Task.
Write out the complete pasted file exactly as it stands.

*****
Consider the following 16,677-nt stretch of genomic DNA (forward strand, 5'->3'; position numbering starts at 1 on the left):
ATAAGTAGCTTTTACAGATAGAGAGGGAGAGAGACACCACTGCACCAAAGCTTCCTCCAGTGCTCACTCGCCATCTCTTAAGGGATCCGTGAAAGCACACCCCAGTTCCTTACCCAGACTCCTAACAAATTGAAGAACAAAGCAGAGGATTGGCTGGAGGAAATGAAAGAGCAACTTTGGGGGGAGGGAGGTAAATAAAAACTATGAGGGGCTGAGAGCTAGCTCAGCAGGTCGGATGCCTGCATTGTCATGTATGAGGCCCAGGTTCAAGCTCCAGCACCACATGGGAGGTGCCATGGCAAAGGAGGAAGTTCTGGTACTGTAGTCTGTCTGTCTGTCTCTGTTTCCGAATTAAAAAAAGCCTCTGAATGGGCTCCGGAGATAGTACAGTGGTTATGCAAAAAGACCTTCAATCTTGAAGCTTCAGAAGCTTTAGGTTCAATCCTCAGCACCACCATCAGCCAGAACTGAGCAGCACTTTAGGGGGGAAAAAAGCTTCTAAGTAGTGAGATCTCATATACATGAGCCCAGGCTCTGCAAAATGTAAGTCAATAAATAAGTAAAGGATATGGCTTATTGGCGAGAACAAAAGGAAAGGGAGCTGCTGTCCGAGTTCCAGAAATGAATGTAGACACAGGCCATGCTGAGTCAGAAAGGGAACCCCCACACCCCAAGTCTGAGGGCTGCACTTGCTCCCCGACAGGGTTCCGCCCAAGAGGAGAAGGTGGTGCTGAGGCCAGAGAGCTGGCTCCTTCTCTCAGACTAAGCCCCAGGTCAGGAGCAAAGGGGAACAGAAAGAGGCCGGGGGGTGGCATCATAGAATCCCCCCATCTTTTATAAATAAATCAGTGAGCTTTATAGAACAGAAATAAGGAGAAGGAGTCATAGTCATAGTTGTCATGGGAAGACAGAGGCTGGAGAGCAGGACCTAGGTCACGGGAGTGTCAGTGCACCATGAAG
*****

Consider the following 16,677-nt stretch of genomic DNA (forward strand, 5'->3'; position numbering starts at 1 on the left):
ATAAGTAGCTTTTACAGATAGAGAGGGAGAGAGACACCACTGCACCAAAGCTTCCTCCAGTGCTCACTCGCCATCTCTTAAGGGATCCGTGAAAGCACACCCCAGTTCCTTACCCAGACTCCTAACAAATTGAAGAACAAAGCAGAGGATTGGCTGGAGGAAATGAAAGAGCAACTTTGGGGGGAGGGAGGTAAATAAAAACTATGAGGGGCTGAGAGCTAGCTCAGCAGGTCGGATGCCTGCATTGTCATGTATGAGGCCCAGGTTCAAGCTCCAGCACCACATGGGAGGTGCCATGGCAAAGGAGGAAGTTCTGGTACTGTAGTCTGTCTGTCTGTCTCTGTTTCCGAATTAAAAAAAGCCTCTGAATGGGCTCCGGAGATAGTACAGTGGTTATGCAAAAAGACCTTCAATCTTGAAGCTTCAGAAGCTTTAGGTTCAATCCTCAGCACCACCATCAGCCAGAACTGAGCAGCACTTTAGGGGGGAAAAAAGCTTCTAAGTAGTGAGATCTCATATACATGAGCCCAGGCTCTGCAAAATGTAAGTCAATAAATAAGTAAAGGATATGGCTTATTGGCGAGAACAAAAGGAAAGGGAGCTGCTGTCCGAGTTCCAGAAATGAATGTAGACACAGGCCATGCTGAGTCAGAAAGGGAACCCCCACACCCCAAGTCTGAGGGCTGCACTTGCTCCCCGACAGGGTTCCGCCCAAGAGGAGAAGGTGGTGCTGAGGCCAGAGAGCTGGCTCCTTCTCTCAGACTAAGCCCCAGGTCAGGAGCAAAGGGGAACAGAAAGAGGCCGGGGGGTGGCATCATAGAATCCCCCCATCTTTTATAAATAAATCAGTGAGCTTTATAGAACAGAAATAAGGAGAAGGAGTCATAGTCATAGTTGTCATGGGAAGACAGAGGCTGGAGAGCAGGACCTAGGTCACGGGAGTGTCAGTGCACCATGAAG